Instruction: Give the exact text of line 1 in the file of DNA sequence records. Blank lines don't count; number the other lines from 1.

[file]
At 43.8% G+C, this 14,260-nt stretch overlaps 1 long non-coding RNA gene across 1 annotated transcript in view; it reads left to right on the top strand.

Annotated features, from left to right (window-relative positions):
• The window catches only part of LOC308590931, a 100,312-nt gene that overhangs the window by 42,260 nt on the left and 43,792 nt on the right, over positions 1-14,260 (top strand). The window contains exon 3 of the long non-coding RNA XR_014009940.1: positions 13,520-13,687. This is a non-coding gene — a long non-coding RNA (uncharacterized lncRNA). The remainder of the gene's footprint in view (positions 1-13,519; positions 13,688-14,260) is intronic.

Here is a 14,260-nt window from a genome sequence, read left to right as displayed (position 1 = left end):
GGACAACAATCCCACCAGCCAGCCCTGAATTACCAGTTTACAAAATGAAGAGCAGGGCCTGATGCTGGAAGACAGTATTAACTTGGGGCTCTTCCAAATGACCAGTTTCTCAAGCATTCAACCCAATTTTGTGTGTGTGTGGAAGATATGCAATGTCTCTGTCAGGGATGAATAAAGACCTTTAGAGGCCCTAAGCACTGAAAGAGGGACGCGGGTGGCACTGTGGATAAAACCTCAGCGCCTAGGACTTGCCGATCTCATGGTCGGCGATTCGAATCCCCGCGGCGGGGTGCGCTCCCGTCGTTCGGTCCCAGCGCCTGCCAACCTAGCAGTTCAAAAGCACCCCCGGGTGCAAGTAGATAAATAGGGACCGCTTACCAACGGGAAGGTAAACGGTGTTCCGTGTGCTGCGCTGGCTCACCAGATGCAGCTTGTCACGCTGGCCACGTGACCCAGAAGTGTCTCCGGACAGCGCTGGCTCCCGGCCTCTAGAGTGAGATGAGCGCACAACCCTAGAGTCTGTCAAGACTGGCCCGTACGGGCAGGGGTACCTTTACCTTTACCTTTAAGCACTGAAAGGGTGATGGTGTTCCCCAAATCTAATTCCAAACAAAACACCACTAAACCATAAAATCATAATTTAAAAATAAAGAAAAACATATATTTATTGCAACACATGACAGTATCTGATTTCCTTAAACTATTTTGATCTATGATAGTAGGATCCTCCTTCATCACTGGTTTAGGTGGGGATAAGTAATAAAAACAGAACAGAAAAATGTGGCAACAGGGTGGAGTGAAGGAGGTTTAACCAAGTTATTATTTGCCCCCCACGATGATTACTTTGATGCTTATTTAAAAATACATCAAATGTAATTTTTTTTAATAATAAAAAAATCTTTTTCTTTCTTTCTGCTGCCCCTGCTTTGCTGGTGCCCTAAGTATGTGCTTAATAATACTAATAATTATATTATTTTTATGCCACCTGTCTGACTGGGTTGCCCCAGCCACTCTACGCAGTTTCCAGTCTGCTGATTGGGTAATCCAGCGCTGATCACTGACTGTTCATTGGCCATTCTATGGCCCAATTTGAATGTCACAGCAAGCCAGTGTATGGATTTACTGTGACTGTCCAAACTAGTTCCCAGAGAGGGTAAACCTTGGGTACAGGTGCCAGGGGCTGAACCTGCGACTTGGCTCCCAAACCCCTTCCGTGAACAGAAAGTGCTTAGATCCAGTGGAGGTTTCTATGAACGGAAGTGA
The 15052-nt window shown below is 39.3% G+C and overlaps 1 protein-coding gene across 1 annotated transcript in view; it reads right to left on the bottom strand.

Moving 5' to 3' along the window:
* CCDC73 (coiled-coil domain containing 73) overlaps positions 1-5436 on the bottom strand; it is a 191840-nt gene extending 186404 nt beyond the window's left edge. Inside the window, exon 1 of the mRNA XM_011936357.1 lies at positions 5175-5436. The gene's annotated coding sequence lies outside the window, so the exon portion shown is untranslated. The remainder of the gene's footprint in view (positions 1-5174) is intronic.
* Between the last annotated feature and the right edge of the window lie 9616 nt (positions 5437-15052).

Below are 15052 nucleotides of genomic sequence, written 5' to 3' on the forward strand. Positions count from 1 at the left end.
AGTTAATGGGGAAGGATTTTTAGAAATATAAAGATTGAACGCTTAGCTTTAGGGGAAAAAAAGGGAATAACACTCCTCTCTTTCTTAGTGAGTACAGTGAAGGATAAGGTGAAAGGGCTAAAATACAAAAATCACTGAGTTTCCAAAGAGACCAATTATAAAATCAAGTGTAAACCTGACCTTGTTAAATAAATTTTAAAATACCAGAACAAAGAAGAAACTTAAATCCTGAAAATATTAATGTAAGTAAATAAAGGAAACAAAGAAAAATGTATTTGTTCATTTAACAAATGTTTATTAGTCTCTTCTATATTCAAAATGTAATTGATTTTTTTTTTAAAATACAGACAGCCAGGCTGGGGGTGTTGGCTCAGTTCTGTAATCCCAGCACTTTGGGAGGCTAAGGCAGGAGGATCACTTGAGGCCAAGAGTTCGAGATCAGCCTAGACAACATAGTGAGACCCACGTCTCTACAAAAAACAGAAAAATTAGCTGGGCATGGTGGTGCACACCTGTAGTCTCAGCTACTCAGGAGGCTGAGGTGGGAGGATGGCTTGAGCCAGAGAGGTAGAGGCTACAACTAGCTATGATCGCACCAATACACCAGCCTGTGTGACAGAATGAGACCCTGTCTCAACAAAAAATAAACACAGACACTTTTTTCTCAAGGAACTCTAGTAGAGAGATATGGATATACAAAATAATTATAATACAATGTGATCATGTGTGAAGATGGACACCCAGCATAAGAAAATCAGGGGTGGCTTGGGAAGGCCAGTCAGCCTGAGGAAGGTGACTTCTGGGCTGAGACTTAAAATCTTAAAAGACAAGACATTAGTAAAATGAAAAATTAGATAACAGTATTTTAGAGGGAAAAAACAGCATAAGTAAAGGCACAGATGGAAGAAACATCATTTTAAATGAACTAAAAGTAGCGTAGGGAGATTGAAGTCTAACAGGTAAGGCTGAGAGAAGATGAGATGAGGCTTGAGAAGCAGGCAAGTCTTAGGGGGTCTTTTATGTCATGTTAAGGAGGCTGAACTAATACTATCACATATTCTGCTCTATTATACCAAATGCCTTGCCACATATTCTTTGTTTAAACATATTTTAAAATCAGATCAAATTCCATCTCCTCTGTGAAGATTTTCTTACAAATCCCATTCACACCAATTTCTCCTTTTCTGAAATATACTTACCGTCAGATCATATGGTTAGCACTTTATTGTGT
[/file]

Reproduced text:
At 43.8% G+C, this 14,260-nt stretch overlaps 1 long non-coding RNA gene across 1 annotated transcript in view; it reads left to right on the top strand.